KUALA LUMPUR (BERNAMA) – Malaysia is well-positioned for an economic recovery in 2021 as it is poised to leverage on the uptrend in external demand for commodities and manufacturing as well as its lower reliance on tourism and services exports compared to regional peers like Singapore and Indonesia, said CGS-CIMB.
The research house said other strengths that stand Malaysia in good stead are a bipartisan commitment to fiscal expansion and relatively ample policy room to enhance monetary accommodativeness.
“We reiterate our gross domestic product (GDP) growth forecast of 7.5 per cent (for Malaysia) in 2021 (-5.0 per cent in 2020), which is above consensus projections,” it said in a note yesterday.
The research house said the gradual rollout of the COVID-19 vaccine is a key catalyst for a global recovery in 2021, whereby the International Monetary Fund (IMF) expects global GDP to rebound 5.2 per cent in 2021 from -4.4 per cent in 2020.
According to CGS-CIMB, Asia is set to be an outperformer, anchored by China which is projected to grow 8.2 per cent in 2021 (1.9 per cent in 2020), which bodes well for Malaysia, Indonesia, Singapore and Thailand.
Meanwhile, it said monetary policymakers have shown an inclination to look past near-term risks as Malaysia pivots to a path of economic recovery, pointing to a high likelihood of further policy easing.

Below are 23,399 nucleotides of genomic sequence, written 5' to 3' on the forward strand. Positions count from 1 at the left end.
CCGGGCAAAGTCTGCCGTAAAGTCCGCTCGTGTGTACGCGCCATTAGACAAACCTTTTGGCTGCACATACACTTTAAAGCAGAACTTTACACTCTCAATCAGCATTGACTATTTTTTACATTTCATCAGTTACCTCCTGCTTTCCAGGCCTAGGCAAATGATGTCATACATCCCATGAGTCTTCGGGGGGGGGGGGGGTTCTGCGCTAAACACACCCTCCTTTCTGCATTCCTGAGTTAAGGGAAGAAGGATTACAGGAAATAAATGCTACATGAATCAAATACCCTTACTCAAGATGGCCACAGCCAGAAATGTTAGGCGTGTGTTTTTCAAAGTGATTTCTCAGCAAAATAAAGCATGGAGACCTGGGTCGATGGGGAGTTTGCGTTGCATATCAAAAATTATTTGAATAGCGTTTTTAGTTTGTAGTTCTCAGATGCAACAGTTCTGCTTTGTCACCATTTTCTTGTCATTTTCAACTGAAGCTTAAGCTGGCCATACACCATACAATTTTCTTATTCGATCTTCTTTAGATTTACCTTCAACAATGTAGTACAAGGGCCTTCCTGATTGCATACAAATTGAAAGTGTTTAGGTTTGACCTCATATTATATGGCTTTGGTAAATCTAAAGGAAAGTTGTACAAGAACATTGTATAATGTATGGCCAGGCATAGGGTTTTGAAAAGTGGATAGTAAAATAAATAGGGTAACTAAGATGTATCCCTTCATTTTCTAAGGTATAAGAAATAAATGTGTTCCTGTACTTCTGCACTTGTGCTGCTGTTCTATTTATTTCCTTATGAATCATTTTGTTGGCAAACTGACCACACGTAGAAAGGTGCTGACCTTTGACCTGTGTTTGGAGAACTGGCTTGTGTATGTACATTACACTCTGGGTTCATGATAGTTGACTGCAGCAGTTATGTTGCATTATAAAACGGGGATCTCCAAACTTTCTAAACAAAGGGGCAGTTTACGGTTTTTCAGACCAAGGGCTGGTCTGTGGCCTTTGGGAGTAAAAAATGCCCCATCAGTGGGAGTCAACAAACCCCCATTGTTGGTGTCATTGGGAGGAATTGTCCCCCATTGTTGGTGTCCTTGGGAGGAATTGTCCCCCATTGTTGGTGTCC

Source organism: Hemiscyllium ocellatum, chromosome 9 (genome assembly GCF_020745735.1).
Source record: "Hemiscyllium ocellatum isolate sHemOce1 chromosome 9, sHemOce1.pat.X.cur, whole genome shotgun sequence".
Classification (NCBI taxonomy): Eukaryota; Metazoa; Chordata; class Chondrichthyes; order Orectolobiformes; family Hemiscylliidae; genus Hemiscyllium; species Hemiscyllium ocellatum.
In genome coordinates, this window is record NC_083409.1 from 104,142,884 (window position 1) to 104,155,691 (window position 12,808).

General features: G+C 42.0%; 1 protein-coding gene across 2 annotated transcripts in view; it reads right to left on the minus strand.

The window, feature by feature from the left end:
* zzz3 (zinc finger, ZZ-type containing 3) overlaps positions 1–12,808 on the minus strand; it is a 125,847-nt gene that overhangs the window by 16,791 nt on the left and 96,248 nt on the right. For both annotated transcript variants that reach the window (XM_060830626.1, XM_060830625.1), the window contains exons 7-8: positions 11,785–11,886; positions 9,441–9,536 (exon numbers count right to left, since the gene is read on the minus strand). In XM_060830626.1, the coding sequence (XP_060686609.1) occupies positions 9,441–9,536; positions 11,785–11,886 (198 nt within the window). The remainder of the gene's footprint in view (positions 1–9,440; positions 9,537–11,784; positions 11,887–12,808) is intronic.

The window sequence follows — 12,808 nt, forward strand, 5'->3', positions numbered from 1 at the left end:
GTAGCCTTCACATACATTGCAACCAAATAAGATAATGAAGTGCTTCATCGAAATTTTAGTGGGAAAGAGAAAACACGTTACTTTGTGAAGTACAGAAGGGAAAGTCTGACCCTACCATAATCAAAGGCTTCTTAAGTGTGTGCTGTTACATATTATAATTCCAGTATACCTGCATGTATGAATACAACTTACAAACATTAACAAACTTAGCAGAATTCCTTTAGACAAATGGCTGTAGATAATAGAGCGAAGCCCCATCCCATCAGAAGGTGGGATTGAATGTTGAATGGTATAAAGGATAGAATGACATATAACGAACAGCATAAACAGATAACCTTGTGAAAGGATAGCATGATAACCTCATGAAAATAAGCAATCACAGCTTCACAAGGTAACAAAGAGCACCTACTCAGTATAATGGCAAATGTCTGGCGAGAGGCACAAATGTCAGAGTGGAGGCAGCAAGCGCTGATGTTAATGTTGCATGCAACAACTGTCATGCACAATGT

“We believe the current overnight policy rate (OPR) marks the floor of the current easing cycle and reiterate our end-2021 OPR forecast of 1.75 per cent.
“We do not expect monetary policy normalisation to begin until after 2021, when Malaysia’s output gap and inflation trends converge towards equilibrium levels,” it added.
Meanwhile, Maybank IB Research said it expects the Malaysian economy to grow 5.1 per cent next year after the contraction of 5.4 per cent in 2020.
It said the availability of COVID-19 vaccines starting the first quarter next year is an extra stimulus for the economy, plus potential upside from relocation foreign direct investment amid the supply chain security, resilience and regionalisation arising from the United States (US)-China tension, pandemic and Regional Comprehensive Economic Partnership (RCEP).
“The government has signed agreements to procure COVID-19 vaccines under the World Health Organization’s (WHO) COVAX programme and obtain 12.8 million doses from Pfizer.
These two agreements enable the vaccination of 30 per cent (9.6 million) of the 32 million population during the course of 2021.
“The government is expected to announce more vaccine purchase agreements with other pharmaceuticals companies, as the official target is to vaccinate 70 per cent of the population. To note, Malaysia is one of the countries on China’s priority list for COVID-19 vaccines,” the research house said.
However, Maybank IB said domestic political uncertainty and instability remained a major overhang as the government’s thin Parliament majority makes a snap general election ahead of mid-2023 a possibility.
The research house is also keeping an eye on the economic “scarring effect” of the pandemic which could well be currently masked or delayed as financial and fiscal relief measures are extended into 2021.